The Big Questions: Libya, Pawlenty and Health Care
Mark Halperin’s answers this week in TIME.
How can the U.S. military go into Libya without asking Congress to declare war?
Ever since Harry Truman bypassed Capitol Hill in 1950 and sent U.S. forces into Korea without a declaration of war, no President has sought such a formal decree to deploy American troops. Despite the clear words of the Constitution (Article I, Section 8: Congress has sole power “to declare war”), Commanders in Chief of both political parties, the current Oval Office occupant included, have briefed and consulted Congress but initiated military action alone. Sometimes, as in the two Gulf Wars, Congress has finessed its constitutional role by passing a resolution in support of a proposed military action. But no President has felt bound by the actions of the Legislative Branch.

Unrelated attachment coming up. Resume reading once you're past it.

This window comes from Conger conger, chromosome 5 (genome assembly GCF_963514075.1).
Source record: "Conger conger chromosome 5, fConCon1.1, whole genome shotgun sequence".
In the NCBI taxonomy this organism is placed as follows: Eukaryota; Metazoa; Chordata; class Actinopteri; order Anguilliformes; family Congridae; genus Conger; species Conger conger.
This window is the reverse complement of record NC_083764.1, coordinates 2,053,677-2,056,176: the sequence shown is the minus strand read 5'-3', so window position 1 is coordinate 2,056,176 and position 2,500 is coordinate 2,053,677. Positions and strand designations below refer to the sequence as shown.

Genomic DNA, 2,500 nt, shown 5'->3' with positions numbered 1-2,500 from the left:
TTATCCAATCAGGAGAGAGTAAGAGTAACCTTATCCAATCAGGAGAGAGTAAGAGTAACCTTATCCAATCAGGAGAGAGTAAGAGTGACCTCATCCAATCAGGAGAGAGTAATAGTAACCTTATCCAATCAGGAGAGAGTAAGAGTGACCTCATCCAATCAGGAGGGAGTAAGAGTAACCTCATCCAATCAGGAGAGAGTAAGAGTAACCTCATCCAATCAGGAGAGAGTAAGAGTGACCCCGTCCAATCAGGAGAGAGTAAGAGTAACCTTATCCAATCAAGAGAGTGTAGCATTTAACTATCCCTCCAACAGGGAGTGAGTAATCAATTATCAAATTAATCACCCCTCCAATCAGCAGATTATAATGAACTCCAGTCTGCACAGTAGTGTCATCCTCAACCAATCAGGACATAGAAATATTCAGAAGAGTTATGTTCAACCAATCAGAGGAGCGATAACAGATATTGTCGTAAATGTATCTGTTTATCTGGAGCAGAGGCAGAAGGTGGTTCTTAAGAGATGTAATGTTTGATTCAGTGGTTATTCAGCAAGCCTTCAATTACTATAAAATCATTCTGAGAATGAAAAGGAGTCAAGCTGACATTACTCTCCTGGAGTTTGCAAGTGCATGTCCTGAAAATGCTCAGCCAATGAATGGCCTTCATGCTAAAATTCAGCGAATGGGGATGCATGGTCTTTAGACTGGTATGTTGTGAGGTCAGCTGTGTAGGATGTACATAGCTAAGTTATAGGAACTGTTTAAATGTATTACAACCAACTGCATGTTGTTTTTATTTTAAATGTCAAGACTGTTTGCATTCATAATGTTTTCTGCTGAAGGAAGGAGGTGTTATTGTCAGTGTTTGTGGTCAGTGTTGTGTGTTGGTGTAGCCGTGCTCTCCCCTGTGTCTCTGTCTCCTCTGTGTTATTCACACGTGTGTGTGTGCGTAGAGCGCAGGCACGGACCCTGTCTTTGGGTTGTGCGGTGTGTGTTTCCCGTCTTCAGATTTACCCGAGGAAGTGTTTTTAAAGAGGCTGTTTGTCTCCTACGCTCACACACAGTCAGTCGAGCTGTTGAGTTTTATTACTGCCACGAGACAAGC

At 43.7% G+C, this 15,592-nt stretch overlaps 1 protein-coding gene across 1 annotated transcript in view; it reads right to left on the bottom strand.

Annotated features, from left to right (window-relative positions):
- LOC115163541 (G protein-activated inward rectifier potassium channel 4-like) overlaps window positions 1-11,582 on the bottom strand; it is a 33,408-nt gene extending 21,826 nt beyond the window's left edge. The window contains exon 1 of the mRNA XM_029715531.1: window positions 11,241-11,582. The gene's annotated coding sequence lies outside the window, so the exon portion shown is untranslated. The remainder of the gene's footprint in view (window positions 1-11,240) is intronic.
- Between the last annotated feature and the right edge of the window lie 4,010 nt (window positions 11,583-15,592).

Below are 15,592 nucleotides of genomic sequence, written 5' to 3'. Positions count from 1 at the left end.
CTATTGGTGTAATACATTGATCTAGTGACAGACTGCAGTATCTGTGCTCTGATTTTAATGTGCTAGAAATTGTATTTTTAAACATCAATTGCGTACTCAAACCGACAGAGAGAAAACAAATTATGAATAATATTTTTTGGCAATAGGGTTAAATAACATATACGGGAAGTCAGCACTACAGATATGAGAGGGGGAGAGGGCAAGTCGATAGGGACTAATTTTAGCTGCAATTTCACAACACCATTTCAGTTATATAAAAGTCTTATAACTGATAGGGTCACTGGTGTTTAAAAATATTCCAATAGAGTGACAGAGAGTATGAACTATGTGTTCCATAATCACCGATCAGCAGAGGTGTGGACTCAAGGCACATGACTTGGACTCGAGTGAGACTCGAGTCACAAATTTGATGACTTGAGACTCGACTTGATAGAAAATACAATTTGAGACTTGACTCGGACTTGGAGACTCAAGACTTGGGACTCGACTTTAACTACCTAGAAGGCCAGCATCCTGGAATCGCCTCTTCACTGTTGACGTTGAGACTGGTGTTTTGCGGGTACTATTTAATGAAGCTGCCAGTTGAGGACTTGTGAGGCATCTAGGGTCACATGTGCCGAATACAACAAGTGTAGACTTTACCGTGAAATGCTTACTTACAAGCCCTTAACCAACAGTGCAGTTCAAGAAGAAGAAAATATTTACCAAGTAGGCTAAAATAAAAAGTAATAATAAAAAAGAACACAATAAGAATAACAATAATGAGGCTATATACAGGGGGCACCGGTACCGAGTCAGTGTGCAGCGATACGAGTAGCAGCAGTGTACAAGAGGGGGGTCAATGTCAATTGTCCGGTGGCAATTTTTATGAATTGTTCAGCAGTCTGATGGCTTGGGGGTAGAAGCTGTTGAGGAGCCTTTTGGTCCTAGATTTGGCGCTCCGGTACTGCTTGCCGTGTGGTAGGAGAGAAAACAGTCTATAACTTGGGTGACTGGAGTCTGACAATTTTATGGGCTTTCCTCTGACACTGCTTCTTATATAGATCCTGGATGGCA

Is Tim Pawlenty too bland to become the Republicans’ presidential nominee in 2012?
You might ask, Who is Tim Pawlenty? Such is the reaction of many people, savvy TIME readers included, and that’s a problem for the former Minnesota governor, who just announced the formation of a presidential exploratory committee (accompanied by one of his curiously flashy, frenetic Internet videos). But the smart, hockey-loving conservative has a shot at winning — maybe even a good one — in part because the current field is so small and so weak.
Did Obama’s health care law have a happy first birthday?
The White House’s most cherished offspring is older but no less polarizing, and it remains the Republicans’ favorite political cudgel. America’s media circuits are overloaded with international news, so the one-year anniversary of the measure’s creation has garnered scant attention or national debate — giving Democrats little chance to celebrate (or defend) the dramatic mandate that still divides the country.
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